Branle des Lavandieres

(Washerwomen's Branle)

(16th century)


Introduction

The Branle des Lavandieres is an easy circle dance described in Arbeau's Orchésographie (1589).


The Formation

An open or closed circle of dancers (Arbeau mentions both) with hands joined.

Everyone dances the same steps together.


The Dance

This dance is a combination of doubles (side, close trailing foot toward leading foot with weight, side, close trailing foot to leading foot without weight), singles (side, close without weight), and kicks (spring onto one foot, kicking the other in front).

It has three parts, the first two of which are repeated once:

Part A
Double left
Double right

At the end of the repeat, turn to face partners (i.e., Leads turn 1/4 right, Follows turn 1/4 left).

Part B
Single left
Single right

On the first pair of singles, the Follows place their hands on their hips and the Leads wag their fingers at them. On the second pair of singles, the Leads place their hands on their hips and the Follows wag their fingers at them. Which finger is used, and the amount and timing of the fingers wags is unspecified, so each dancer can (and does) have their own interpretation. After Part B is over, face forward to reform the line or circle.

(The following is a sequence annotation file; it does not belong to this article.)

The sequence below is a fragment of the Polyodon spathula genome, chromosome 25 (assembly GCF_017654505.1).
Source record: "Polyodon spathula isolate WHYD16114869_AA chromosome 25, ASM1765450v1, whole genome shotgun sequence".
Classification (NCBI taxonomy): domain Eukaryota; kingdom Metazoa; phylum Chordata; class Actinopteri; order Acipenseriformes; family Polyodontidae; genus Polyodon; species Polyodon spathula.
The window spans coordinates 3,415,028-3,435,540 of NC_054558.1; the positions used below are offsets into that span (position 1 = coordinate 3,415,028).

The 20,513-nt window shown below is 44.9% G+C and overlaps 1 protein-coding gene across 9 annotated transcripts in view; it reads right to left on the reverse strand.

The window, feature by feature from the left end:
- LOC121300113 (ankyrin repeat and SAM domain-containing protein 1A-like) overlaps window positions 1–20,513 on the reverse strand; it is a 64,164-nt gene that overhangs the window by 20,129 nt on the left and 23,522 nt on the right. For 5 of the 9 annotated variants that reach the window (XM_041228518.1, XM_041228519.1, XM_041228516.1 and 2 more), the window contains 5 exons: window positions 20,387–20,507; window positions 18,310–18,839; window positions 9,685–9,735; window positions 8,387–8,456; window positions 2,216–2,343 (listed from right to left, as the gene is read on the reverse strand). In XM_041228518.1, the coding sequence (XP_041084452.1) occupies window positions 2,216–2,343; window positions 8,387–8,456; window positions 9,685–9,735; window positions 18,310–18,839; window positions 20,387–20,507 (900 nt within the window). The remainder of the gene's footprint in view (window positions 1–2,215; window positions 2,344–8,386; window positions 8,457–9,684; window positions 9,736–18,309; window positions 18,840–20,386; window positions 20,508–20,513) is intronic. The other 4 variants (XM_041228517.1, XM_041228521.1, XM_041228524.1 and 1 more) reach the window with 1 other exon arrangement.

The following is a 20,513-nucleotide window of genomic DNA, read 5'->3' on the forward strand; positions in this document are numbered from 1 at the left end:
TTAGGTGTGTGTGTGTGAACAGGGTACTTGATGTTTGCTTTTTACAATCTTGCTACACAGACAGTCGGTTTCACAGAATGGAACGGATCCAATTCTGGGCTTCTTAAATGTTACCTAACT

Part B
Double left (during which you clap your hands, the timing and style of which is unspecified, but it's most commonly interpreted as four claps in time with the steps, in the style of "washing your hands of something," which is appropriate for the theme of the dance)
Double right
Double left (during which you clap your hands again)
Kick left (by springing onto the right in place)
Kick right (by springing onto the right in place)
Kick left (by springing onto the right in place)
Jump, landing feet together
During the three kicks and a jump, let go of hands and rotate 360°ree; in place solo, before retaking hands to begin the dance from the beginning.

The timing will become clear when you dance it with the music, which is composed to perfectly match the steps.


The Music

Here is a nice tune for dancing the Branle des Lavandieres. There's no intro, so you'll either hand to start late, or wait through one iteration before beginning:


Sources


© 2020 Nick Enge


For more, see our two books on dancing:
Waltzing: A Manual for Dancing and Living (2013) by Richard Powers and Nick Enge,
and Cross-Step Waltz: A Dancer's Guide (2019) by Richard Powers and Nick & Melissa Enge.


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